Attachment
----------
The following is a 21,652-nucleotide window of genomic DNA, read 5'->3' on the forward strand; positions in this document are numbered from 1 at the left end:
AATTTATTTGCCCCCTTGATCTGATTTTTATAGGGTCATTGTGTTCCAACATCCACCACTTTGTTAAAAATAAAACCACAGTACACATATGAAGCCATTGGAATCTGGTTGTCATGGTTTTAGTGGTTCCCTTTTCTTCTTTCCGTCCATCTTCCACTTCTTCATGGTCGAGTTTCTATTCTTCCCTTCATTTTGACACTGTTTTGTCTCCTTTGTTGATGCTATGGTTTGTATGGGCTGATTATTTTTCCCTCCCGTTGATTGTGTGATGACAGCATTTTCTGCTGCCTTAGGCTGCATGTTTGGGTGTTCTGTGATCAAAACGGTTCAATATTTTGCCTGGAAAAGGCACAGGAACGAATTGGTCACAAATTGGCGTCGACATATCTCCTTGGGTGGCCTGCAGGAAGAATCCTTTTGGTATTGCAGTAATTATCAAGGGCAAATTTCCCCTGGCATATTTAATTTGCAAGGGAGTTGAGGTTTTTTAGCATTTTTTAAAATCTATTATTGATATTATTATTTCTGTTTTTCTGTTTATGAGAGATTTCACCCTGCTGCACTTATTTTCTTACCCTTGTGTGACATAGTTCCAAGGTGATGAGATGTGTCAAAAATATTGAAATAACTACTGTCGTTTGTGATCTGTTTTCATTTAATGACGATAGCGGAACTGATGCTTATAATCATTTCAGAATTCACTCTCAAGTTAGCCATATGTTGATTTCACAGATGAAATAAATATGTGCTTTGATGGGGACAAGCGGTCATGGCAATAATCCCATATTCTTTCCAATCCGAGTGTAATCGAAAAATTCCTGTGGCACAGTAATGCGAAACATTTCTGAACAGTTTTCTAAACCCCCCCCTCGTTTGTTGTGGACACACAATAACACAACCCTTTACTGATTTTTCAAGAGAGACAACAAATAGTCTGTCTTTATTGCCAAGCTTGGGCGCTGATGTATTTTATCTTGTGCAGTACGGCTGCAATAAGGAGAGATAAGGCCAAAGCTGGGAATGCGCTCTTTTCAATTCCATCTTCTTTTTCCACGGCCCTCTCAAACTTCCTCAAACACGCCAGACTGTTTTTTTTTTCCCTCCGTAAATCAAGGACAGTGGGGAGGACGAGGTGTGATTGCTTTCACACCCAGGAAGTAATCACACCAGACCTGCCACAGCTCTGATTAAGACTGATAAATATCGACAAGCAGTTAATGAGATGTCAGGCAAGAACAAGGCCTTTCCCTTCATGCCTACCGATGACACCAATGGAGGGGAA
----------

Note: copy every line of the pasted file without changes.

The following is a 21,652-nucleotide window of genomic DNA, read 5'->3' on the forward strand; positions in this document are numbered from 1 at the left end:
AATTTATTTGCCCCCTTGATCTGATTTTTATAGGGTCATTGTGTTCCAACATCCACCACTTTGTTAAAAATAAAACCACAGTACACATATGAAGCCATTGGAATCTGGTTGTCATGGTTTTAGTGGTTCCCTTTTCTTCTTTCCGTCCATCTTCCACTTCTTCATGGTCGAGTTTCTATTCTTCCCTTCATTTTGACACTGTTTTGTCTCCTTTGTTGATGCTATGGTTTGTATGGGCTGATTATTTTTCCCTCCCGTTGATTGTGTGATGACAGCATTTTCTGCTGCCTTAGGCTGCATGTTTGGGTGTTCTGTGATCAAAACGGTTCAATATTTTGCCTGGAAAAGGCACAGGAACGAATTGGTCACAAATTGGCGTCGACATATCTCCTTGGGTGGCCTGCAGGAAGAATCCTTTTGGTATTGCAGTAATTATCAAGGGCAAATTTCCCCTGGCATATTTAATTTGCAAGGGAGTTGAGGTTTTTTAGCATTTTTTAAAATCTATTATTGATATTATTATTTCTGTTTTTCTGTTTATGAGAGATTTCACCCTGCTGCACTTATTTTCTTACCCTTGTGTGACATAGTTCCAAGGTGATGAGATGTGTCAAAAATATTGAAATAACTACTGTCGTTTGTGATCTGTTTTCATTTAATGACGATAGCGGAACTGATGCTTATAATCATTTCAGAATTCACTCTCAAGTTAGCCATATGTTGATTTCACAGATGAAATAAATATGTGCTTTGATGGGGACAAGCGGTCATGGCAATAATCCCATATTCTTTCCAATCCGAGTGTAATCGAAAAATTCCTGTGGCACAGTAATGCGAAACATTTCTGAACAGTTTTCTAAACCCCCCCCTCGTTTGTTGTGGACACACAATAACACAACCCTTTACTGATTTTTCAAGAGAGACAACAAATAGTCTGTCTTTATTGCCAAGCTTGGGCGCTGATGTATTTTATCTTGTGCAGTACGGCTGCAATAAGGAGAGATAAGGCCAAAGCTGGGAATGCGCTCTTTTCAATTCCATCTTCTTTTTCCACGGCCCTCTCAAACTTCCTCAAACACGCCAGACTGTTTTTTTTTTCCCTCCGTAAATCAAGGACAGTGGGGAGGACGAGGTGTGATTGCTTTCACACCCAGGAAGTAATCACACCAGACCTGCCACAGCTCTGATTAAGACTGATAAATATCGACAAGCAGTTAATGAGATGTCAGGCAAGAACAAGGCCTTTCCCTTCATGCCTACCGATGACACCAATGGAGGGGAA